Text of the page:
The Investigatory Powers Tribunal, which handles cases involving Britain’s intelligence agencies, ruled Friday that electronic mass surveillance of people’s cellphone and online communications, like the Prism program revealed by Edward J. Snowden, is legal, The New York Times reports. "The ‘Snowden revelations’ in particular have…
“The ‘Snowden revelations’ in particular have led to the impression voiced in some quarters that the law in some way permits the intelligence services carte blanche to do what they will. We are satisfied that this is not the case.”
Also read: The Snowden Effect Continues
The decision came after a global outcry against surveillance programs like Prism, which give American and British intelligence agencies almost unfettered access to Internet communications without individuals’ knowledge.
Privacy advocates and rights groups like Privacy International and Liberty and Amnesty International said they would appeal the British court’s decision at the European Court of Human Rights. In fact, citizens’ digital privacy rights are generally afforded higher protection in the rest of Europe than in Britain. In particular, Germany is the refuge of choice for those hounded by the security services.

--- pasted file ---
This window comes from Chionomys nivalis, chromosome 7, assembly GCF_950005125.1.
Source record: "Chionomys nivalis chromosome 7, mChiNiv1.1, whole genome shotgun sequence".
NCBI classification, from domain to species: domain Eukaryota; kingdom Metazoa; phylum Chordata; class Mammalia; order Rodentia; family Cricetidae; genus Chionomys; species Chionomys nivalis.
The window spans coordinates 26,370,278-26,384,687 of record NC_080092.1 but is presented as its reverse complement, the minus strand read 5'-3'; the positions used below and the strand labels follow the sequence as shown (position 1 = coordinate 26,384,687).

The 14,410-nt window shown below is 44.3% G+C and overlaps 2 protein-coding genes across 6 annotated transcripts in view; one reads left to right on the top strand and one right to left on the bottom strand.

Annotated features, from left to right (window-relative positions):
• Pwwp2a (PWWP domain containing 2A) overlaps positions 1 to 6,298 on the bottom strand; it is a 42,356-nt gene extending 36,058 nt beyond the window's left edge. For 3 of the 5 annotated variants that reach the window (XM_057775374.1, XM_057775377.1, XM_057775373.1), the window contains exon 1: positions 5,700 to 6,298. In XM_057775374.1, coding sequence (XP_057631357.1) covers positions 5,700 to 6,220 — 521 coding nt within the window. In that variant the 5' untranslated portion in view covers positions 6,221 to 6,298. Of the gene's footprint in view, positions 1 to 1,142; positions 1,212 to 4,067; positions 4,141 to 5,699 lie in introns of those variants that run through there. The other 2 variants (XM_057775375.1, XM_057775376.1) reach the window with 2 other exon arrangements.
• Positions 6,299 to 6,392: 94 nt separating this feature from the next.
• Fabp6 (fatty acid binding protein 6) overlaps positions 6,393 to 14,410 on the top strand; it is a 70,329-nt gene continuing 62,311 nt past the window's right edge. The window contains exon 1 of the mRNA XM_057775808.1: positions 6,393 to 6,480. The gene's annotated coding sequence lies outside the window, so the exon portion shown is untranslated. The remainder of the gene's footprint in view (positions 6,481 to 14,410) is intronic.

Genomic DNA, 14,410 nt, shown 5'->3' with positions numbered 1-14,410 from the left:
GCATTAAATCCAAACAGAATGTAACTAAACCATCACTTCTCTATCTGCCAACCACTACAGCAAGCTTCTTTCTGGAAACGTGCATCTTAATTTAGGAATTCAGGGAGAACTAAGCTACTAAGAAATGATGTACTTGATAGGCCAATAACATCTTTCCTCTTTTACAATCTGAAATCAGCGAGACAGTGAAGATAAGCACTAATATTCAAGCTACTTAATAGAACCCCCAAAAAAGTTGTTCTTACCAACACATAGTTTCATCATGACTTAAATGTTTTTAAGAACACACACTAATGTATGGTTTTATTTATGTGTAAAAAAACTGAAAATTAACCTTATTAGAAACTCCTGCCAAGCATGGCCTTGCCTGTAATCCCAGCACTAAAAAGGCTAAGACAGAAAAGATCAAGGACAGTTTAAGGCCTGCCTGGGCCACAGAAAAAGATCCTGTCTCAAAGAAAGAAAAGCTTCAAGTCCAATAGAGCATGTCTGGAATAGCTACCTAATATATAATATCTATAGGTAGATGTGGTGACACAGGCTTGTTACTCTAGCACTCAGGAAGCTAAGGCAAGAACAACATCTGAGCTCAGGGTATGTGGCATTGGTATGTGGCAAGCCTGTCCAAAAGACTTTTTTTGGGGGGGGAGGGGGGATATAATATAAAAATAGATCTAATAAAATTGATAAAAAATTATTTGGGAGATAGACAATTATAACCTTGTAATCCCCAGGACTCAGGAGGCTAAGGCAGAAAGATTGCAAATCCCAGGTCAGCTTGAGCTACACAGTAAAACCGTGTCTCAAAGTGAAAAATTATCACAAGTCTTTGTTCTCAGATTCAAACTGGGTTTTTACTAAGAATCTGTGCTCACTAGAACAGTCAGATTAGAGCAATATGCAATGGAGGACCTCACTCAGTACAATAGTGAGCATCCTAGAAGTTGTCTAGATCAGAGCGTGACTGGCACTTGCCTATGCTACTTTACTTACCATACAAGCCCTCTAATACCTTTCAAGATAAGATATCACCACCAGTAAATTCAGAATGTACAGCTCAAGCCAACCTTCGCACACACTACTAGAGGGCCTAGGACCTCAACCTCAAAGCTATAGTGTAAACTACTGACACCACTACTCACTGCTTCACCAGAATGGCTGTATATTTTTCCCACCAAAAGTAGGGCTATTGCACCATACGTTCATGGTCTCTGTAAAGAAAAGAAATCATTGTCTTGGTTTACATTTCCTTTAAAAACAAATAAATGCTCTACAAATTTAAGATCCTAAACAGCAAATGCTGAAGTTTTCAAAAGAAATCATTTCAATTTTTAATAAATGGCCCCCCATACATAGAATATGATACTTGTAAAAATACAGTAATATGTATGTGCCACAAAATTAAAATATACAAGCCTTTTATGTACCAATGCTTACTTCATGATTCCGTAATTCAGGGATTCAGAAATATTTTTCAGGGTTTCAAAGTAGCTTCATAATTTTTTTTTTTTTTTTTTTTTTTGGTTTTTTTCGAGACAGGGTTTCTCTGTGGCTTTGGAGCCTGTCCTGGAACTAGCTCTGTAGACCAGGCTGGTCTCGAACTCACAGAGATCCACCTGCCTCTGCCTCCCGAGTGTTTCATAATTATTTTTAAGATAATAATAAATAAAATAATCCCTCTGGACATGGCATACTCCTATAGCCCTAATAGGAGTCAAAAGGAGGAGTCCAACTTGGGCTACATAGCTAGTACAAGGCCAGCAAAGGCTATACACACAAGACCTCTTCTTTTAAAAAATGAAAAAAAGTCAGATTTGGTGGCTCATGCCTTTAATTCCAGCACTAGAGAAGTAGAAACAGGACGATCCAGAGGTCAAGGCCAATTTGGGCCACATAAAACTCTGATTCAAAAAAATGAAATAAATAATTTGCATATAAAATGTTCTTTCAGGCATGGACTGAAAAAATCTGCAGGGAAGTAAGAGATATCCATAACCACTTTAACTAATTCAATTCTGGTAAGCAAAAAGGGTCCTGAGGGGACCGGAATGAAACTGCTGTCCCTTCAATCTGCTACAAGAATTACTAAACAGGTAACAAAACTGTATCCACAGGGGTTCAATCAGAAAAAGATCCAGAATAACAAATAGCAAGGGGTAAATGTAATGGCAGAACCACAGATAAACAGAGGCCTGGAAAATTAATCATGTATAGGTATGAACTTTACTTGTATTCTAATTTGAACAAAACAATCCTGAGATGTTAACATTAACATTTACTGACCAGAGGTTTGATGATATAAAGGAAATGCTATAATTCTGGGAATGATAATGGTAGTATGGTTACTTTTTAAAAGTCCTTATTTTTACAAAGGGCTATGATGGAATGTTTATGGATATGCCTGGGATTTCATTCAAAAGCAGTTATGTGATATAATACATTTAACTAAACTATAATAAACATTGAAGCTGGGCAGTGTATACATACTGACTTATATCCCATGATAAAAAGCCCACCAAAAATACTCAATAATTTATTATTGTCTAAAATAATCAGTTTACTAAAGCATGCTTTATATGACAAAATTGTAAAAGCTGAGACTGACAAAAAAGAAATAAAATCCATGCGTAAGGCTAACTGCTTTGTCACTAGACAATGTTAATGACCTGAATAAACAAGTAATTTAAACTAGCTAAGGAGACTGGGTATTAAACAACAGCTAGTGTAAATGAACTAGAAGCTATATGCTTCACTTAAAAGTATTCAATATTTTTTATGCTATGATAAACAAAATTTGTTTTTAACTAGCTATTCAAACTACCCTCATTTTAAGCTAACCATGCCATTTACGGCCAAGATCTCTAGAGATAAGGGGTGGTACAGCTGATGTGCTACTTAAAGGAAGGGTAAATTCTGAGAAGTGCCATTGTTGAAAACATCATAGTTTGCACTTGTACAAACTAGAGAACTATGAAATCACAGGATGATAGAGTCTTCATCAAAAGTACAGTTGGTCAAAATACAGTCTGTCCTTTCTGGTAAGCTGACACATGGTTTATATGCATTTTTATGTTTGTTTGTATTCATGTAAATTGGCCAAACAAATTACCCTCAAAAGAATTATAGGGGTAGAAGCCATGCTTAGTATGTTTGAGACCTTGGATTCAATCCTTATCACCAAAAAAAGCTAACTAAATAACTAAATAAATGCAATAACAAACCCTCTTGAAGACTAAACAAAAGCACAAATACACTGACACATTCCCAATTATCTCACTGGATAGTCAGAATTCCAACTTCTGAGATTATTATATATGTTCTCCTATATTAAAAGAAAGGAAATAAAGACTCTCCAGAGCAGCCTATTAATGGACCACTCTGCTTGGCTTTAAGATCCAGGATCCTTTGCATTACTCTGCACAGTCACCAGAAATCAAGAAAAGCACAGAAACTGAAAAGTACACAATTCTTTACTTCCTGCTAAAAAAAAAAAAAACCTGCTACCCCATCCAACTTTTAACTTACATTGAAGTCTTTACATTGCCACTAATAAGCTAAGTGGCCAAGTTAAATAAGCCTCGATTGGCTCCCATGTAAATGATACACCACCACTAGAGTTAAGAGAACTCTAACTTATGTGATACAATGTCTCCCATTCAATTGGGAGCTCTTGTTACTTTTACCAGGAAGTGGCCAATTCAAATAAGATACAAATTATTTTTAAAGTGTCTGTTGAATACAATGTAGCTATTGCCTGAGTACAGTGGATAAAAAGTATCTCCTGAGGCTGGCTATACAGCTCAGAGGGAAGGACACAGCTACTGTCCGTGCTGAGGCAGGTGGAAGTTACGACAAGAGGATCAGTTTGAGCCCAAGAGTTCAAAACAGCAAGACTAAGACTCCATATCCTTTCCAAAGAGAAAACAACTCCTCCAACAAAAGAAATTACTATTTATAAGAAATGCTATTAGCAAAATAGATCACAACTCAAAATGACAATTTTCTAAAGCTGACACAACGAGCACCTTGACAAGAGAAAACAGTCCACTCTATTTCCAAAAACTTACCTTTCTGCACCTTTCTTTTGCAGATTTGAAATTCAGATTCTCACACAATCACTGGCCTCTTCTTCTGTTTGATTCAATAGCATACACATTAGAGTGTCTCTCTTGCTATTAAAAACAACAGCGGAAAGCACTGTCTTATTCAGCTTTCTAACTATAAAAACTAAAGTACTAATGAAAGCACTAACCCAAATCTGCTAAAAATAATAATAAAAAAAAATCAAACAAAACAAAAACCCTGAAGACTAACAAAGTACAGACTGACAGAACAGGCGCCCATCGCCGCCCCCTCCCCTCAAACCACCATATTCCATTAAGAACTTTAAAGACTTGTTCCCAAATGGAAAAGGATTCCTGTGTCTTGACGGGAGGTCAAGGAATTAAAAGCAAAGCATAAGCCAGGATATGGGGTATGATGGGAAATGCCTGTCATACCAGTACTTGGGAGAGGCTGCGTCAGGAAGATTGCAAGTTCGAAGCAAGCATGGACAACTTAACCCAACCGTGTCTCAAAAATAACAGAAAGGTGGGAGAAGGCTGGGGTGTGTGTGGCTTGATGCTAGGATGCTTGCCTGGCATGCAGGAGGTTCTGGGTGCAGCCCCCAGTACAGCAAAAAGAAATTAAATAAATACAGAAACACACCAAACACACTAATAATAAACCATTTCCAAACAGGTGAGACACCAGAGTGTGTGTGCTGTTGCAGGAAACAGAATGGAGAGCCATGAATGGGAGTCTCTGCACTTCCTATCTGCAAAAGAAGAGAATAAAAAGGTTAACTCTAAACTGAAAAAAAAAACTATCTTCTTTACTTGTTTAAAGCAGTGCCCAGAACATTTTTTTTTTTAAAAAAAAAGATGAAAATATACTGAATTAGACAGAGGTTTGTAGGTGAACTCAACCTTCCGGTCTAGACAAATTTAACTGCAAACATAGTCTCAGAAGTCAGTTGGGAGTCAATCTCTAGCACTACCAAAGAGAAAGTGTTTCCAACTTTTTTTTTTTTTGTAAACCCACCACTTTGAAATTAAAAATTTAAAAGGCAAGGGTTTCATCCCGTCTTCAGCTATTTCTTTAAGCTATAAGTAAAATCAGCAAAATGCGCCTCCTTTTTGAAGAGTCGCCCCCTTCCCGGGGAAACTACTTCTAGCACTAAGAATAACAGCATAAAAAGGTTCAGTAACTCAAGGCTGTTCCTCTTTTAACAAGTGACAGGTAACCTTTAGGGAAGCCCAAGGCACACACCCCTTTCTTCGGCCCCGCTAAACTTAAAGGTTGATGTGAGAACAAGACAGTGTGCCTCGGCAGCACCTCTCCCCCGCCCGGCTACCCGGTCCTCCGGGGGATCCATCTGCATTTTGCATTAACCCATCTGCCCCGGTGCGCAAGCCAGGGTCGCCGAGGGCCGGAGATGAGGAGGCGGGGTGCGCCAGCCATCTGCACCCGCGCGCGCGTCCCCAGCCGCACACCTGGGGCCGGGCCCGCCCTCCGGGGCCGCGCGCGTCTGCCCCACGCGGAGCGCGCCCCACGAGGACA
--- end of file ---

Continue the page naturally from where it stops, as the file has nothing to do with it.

The European Court of Human Rights, which will not hear the appeal before late 2015 at the earliest, may show more sympathy for the concerns voiced by privacy and civil rights groups.
Ian Brown, a professor of information security and privacy at Oxford, said:
“[The British court] seems very reassured by the system of safeguards that are in place, although some have been kept secret. In general, European courts are usually less reassured.”
I am afraid that “our” governments have already decided to go all the way toward an Orwellian state of surveillance and control freakery, and there isn’t much that the courts can do to protect us. At the same time, there is a lot that technology can do to protect us. Those who don’t want to be under constant surveillance can become familiar with how cryptography and online privacy technologies work, and use the appropriate privacy tools.
What do you think of this British Court’s decision? Comment below!
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Last modified: February 13, 2020 7:51 PM UTC